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The Depressing Truth About the Human Condition?

How to come to terms with life when one has a purely secular world view.

As a clinical psychologist I occasionally consult with people who are grappling with nothing more than existential realities. Most are self-described agnostics or unapologetic atheists. They are not clinically depressed or anxious, per se, but rather find themselves simply brushing up against the “razor wire” of merely living. Obviously, it is not appropriate for me to impose my worldview on them, so I try to help them come to terms and make peace with theirs. While this mostly involves efforts aimed at improving and enhancing their emotional experience, some interesting philosophical, intellectual and cognitive factors are also discussed.

NASA images/Shutterstock
Source: NASA images/Shutterstock

Now I fully acknowledge I am not an expert in the fields of physics, chemistry, biology, or theology but I believe I do have a good understanding of basic science and the human mind. Moreover, far more erudite and scholarly people than me have written about this and similar subjects (e.g., Christopher Hitchens, Richard Dawkins, Sam Harris, Friedrich Nietzsche, Albert Camus, Soren Kierkegaard, and Carl Sagan to mention only a handful). Nevertheless, as a psychologist, I believe I am qualified to render an opinion because I have studied both the physical aspects of the human brain and the intangible dimensions of the human mind. And the mind, it seems, is nothing more than an emergent property of the brain; an enigmatic “secretion” of it that obviously confers great adaptive importance and evolutionary advantages.

Here is a sample of what is often discussed during my sessions with agnostics and atheists who are in therapy for existential angst, or coping with existence when one has a purely secular world view.

For starters, I’ll review the “pillars” of existentialism for the sake of clarity. They are isolation, responsibility, meaninglessness and death. Isolation in that we are basically totally alone in our lives. No one can ever truly know our conscious experience or feel our pain no matter how close we are to them. (Sadly, the famous “Vulcan mind meld” does not exist—at least not currently...). We are utterly isolated from all other people in that our experience with the universe exists for us only in our brains and minds. As it does only in the brains and minds of others. But this reality does not mean we have to be lonely. We can make important connections with other equally isolated souls and thus insulate ourselves, to a point, from the crushing weight of existential isolation.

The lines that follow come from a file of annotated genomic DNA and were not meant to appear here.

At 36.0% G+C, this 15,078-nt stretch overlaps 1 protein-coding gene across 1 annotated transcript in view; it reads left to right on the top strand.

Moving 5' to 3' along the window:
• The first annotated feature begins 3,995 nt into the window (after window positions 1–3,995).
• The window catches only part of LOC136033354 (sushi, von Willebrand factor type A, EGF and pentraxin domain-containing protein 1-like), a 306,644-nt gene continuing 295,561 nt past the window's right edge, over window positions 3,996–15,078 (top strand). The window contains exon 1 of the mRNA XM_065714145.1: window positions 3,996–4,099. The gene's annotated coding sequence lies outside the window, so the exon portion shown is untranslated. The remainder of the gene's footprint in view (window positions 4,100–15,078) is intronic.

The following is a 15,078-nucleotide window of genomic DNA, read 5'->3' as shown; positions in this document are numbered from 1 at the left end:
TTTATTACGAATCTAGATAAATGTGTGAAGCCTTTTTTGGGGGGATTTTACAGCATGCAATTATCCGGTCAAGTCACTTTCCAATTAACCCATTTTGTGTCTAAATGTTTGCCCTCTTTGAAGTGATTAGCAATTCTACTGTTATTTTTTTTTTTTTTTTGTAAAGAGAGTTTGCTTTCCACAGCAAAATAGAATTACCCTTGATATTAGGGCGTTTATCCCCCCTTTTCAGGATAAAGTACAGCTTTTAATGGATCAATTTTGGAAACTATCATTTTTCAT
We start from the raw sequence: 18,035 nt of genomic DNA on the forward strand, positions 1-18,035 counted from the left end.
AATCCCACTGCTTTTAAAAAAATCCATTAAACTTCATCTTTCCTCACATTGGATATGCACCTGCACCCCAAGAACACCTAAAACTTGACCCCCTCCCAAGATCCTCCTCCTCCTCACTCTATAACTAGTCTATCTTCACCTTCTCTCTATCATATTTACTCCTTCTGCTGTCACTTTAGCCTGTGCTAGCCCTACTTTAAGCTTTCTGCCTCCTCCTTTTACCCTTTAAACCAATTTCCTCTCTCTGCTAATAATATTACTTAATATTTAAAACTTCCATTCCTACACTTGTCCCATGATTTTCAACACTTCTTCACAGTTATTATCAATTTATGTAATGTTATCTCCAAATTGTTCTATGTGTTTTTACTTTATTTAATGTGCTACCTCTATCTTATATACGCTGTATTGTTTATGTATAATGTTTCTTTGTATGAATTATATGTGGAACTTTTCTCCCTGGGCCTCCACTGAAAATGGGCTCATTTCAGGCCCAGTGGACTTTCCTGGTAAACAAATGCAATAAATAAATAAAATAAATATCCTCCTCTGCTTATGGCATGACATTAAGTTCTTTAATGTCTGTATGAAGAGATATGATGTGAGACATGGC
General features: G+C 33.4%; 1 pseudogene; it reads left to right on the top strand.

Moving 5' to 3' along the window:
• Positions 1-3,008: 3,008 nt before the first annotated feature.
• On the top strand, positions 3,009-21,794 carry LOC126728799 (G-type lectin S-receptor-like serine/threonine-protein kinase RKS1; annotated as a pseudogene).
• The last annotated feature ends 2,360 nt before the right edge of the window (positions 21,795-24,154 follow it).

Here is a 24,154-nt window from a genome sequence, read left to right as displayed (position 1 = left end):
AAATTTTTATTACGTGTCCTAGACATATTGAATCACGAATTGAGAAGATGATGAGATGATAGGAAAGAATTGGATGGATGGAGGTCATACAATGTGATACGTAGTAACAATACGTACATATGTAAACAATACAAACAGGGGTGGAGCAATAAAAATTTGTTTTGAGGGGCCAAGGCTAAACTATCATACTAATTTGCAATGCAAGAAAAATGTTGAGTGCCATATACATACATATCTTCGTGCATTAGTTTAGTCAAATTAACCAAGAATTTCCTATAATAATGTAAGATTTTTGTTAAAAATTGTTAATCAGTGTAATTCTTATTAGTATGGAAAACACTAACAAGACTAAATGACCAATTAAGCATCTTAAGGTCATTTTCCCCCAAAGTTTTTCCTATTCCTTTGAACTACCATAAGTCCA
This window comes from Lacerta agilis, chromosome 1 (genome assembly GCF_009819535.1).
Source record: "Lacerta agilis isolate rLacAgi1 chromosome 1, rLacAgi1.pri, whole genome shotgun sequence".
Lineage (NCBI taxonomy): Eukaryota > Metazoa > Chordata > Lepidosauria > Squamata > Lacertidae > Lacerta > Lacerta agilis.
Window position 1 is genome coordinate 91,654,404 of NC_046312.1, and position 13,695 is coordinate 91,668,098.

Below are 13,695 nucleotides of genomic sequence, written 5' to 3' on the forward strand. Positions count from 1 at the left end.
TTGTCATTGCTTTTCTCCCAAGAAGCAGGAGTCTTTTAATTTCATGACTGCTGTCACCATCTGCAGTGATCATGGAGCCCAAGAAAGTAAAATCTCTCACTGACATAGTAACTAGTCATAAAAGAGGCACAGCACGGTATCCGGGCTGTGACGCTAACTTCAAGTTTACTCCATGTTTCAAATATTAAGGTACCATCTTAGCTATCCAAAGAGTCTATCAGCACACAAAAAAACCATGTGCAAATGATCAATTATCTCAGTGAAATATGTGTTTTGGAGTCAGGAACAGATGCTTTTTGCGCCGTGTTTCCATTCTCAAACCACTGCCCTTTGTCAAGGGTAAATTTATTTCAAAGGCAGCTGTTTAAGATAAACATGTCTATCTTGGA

Next is responsibility. This is the idea that to come to terms with life, it is important to accept that many things don’t happen for a “reason” or as part of some “higher plan.” They occur because random factors and coincidence are the main driving forces that determine much of what happens to us in life. But while we may have little control over the grand arc of our lives, we are still responsible for the consequences, both positive and negative, of most of our choices and actions because the only thing we really can control in our lives is our behavior. This gives us some sense of agency rather feeling completely helpless and powerless because attributing what happens to us in life entirely to outside forces and factors is disempowering. We are not like leaves that have fallen into a mighty river, passively swept along only by the eddies and currents. Rather, we are like beings in tiny canoes who can paddle and steer to a certain extent despite being carried down the river of space and time inexorably into an unknowable future.

Then comes meaninglessness. As mentioned above, and as I’ll discuss more below, this is the tenet there is no predetermined meaning, purpose or specific significance to human life. Meaning is considered a purely human invention, not something that is inherent in the universe or our lives. Thus, in an intrinsically meaningless universe, it is up to people to create meaning for themselves. Some do so through having children, purposeful work, loving relationships, leisurely pursuits, artistic expression, acquiring power and wealth, or any other method or manner they can find that gives them a raison d'etre.

Finally comes death. A return to the oblivion of our pre-life. The total and permanent end of our existence as conscious, self-aware organisms. The complete loss of all we are, all we know, and all we have including our very selves. All that remains of us after death is the physical matter of our cremated or decaying bodies and, if we’re loved, our presence in other’s memories.

If one accepts the existential realities of a godless human condition, what can one do to make peace with it? What are the purely secular answers to the age-old questions of how did we become? What is our purpose? Is this all that there is? What does it all mean, and what comes next?